Governer security plan for KU still not enforced
Karachi, Nov 10: The Karachi University administration is sitting on the security plan approved by its chancellor more than 10 days ago in the wake of the suicide attack in the International Islamic University in Islamabad.
A number of teachers expressed their common concern about the worsening law and order situation on the campus in recent years. They all felt that the current security setup needed an immediate overhaul as it was insensitive to security concerns, letting the law and order situation on the campus worsen.
They said not only had violence increased and students been injured and killed, but the overall security on the campus had been compromised due to growing political interference. The loose arrangements had affected the university's academic activities also, they added.
"The campus is no longer secure. In fact, the situation is dangerous here. In recent years, there have been many cases of robberies in the residential area. Thefts at departments have now become common. Nothing, however, has been done by the administration to rectify the situation," said a KU teacher, wishing not to be identified.
Sindh Governor Dr Ishratul Ibad, the chancellor of the public sector universities in the province, had approved a security plan last month in the wake of the terrorist attack on the International Islamic University in Islamabad.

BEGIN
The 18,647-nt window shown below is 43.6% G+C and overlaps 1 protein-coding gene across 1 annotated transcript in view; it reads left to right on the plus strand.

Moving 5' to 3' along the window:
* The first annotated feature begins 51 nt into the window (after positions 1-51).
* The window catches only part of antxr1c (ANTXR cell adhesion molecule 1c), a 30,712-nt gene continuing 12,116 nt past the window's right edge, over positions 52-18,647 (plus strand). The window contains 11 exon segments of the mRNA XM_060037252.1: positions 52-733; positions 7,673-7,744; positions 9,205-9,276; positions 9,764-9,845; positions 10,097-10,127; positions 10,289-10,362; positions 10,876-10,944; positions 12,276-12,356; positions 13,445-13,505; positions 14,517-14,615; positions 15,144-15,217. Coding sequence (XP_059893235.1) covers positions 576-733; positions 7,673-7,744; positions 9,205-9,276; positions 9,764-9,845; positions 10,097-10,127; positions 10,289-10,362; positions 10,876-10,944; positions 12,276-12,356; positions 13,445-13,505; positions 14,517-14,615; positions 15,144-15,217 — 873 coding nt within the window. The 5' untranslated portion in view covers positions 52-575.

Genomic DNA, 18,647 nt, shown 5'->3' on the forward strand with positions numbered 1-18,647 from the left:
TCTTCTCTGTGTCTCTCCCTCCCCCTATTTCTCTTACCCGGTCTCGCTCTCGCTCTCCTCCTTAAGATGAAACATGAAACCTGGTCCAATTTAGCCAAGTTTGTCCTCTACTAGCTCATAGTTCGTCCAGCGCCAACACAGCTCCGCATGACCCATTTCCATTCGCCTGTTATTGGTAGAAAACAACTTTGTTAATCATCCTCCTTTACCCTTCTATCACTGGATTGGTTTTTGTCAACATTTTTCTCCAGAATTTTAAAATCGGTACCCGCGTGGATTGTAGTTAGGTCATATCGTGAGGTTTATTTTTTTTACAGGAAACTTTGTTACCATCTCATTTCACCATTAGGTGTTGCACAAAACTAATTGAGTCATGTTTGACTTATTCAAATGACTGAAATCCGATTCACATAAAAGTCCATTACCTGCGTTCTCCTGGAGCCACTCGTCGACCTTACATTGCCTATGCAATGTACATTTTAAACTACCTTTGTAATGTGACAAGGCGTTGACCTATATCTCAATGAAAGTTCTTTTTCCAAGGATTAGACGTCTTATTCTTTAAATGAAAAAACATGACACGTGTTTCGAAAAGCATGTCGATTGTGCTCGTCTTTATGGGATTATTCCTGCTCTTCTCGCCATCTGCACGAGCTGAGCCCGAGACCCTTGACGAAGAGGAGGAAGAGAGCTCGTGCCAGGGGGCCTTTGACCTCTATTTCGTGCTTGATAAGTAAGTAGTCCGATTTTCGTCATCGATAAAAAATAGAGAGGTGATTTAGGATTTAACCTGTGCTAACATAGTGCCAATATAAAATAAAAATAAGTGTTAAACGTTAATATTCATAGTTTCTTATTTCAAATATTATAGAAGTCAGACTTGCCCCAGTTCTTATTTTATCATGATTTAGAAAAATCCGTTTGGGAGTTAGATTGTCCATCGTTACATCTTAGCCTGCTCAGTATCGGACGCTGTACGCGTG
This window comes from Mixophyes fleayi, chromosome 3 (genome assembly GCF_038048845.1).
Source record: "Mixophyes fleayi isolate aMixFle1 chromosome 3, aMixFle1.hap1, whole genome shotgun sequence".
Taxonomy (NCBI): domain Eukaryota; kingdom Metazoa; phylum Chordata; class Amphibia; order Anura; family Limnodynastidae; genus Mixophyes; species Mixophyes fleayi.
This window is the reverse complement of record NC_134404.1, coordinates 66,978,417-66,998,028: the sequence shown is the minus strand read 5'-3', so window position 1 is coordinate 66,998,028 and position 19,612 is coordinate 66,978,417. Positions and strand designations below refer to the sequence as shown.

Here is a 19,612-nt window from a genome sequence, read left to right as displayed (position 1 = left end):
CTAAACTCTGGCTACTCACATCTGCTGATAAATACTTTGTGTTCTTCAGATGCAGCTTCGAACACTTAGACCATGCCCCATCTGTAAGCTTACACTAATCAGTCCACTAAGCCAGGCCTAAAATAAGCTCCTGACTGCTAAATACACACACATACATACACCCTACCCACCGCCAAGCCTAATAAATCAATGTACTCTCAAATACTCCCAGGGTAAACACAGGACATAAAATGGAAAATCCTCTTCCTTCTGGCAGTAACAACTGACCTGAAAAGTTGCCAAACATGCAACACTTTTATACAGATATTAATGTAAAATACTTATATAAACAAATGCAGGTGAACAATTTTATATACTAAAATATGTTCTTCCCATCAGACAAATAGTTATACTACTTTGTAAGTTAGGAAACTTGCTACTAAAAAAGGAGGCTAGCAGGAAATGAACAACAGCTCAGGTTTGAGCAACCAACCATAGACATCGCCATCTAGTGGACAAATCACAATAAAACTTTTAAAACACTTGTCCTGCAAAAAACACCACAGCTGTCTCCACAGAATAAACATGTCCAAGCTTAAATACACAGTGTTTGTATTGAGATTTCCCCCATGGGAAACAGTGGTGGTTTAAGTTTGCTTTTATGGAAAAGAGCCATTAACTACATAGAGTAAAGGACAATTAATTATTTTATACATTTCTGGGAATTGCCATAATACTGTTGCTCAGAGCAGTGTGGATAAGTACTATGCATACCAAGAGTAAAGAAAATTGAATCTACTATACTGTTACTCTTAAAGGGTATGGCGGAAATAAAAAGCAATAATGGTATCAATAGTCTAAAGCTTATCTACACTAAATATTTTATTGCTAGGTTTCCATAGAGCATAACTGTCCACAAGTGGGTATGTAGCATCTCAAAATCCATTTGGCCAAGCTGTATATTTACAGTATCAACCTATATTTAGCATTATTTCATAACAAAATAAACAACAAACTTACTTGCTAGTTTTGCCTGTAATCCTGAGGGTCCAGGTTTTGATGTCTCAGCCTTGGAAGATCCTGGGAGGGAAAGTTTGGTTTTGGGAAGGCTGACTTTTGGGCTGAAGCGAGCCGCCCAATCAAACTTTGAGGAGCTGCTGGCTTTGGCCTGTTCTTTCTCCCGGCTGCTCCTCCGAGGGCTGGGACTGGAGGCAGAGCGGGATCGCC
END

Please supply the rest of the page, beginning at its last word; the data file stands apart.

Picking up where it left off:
The plan included the establishment of campus security cells, installation of walkthrough gates, closed-circuit TV cameras, barbed wires, regular patrolling of trained security staff on the campuses, placement of a ban on political gatherings and wedding parties. It was immediately forwarded to the heads of the institutions, with a directive that they take urgent steps to implement it.
Sources also say that a comprehensive plan that included restructuring of all administrative departments and overhauling of the security system has been pending with the university since 2005. The plan was prepared by a former pro-vice-chancellor. Opened initially with 50 students in 1951, the university has more than 24,000 regular students now. Spread over 1,200 acres, its infrastructure has witnessed remarkable development in a decade. There are 53 departments and 20 research centres and institutes now. Classes are also held in the evening.